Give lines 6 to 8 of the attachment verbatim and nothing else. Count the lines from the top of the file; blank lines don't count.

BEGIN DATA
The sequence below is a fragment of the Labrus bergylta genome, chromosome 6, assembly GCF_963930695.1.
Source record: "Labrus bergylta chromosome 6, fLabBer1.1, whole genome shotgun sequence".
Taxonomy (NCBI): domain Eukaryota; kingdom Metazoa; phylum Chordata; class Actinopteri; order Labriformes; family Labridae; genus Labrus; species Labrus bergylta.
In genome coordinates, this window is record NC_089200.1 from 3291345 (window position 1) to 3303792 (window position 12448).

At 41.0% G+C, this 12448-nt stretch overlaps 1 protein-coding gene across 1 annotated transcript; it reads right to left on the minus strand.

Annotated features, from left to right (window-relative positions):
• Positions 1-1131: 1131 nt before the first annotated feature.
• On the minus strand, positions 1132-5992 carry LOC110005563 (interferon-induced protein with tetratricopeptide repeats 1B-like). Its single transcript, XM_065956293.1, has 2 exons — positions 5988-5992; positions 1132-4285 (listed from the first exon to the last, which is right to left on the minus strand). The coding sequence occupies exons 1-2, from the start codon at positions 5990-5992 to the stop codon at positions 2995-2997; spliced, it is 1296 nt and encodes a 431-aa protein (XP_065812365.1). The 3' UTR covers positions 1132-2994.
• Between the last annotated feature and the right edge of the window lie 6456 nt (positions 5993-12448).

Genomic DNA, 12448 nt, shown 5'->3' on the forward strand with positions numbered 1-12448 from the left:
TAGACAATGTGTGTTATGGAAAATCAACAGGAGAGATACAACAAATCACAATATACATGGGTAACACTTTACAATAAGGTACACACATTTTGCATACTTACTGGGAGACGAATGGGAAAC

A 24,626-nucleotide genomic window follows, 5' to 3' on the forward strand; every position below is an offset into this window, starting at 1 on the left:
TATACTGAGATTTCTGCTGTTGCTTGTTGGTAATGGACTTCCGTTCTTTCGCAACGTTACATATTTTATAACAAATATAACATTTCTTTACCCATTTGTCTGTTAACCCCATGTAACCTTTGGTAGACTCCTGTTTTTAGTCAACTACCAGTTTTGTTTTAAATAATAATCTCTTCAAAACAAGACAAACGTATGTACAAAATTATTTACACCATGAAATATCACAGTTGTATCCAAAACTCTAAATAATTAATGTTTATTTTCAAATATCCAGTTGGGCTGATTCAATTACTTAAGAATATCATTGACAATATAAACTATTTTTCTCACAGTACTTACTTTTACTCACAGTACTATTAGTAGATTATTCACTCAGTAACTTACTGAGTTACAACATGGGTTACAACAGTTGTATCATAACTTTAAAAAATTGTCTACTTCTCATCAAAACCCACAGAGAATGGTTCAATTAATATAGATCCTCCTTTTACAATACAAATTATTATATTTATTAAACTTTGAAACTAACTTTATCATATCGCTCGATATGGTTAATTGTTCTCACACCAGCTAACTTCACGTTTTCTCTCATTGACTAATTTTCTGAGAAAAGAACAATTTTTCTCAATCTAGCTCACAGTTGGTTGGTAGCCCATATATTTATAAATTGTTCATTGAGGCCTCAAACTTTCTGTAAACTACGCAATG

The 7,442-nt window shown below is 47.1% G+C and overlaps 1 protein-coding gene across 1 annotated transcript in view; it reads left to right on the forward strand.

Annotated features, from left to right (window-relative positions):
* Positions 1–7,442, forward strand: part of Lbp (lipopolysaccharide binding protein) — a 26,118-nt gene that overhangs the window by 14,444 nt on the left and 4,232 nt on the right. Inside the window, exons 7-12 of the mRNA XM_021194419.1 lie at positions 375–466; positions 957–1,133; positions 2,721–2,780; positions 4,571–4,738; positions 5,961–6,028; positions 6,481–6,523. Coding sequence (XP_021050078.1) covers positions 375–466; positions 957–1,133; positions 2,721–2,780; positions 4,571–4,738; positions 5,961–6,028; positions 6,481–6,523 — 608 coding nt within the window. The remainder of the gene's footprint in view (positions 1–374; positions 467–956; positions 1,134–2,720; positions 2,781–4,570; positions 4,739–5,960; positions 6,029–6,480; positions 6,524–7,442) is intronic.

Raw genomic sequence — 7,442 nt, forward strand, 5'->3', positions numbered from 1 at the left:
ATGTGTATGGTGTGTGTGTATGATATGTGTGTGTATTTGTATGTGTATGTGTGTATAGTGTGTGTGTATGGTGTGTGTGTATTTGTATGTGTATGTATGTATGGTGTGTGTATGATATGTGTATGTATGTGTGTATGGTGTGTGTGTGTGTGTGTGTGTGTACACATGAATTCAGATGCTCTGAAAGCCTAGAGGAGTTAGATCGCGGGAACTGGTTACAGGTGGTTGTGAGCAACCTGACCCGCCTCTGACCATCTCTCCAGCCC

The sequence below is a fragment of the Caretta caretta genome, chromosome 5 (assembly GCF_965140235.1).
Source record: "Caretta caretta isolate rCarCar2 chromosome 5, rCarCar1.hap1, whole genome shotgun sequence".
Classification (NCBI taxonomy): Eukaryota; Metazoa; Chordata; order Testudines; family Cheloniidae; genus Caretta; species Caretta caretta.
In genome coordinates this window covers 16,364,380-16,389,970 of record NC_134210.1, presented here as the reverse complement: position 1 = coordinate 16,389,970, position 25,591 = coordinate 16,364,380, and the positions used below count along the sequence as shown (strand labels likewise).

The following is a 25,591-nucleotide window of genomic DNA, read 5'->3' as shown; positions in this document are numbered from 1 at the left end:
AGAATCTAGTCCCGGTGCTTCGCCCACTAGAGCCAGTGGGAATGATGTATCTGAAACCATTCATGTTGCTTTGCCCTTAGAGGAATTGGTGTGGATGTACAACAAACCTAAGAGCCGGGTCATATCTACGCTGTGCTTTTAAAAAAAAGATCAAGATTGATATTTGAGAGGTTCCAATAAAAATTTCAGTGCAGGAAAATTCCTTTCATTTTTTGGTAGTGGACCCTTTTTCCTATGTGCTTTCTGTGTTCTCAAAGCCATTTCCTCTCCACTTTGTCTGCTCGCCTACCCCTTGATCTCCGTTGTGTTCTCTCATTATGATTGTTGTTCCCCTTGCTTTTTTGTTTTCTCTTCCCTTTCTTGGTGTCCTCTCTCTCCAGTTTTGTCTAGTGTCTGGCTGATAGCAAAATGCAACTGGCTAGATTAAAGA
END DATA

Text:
Annotated features, from left to right (window-relative positions):
• Positions 1-1131: 1131 nt before the first annotated feature.
• On the minus strand, positions 1132-5992 carry LOC110005563 (interferon-induced protein with tetratricopeptide repeats 1B-like). Its single transcript, XM_065956293.1, has 2 exons — positions 5988-5992; positions 1132-4285 (listed from the first exon to the last, which is right to left on the minus strand). The coding sequence occupies exons 1-2, from the start codon at positions 5990-5992 to the stop codon at positions 2995-2997; spliced, it is 1296 nt and encodes a 431-aa protein (XP_065812365.1). The 3' UTR covers positions 1132-2994.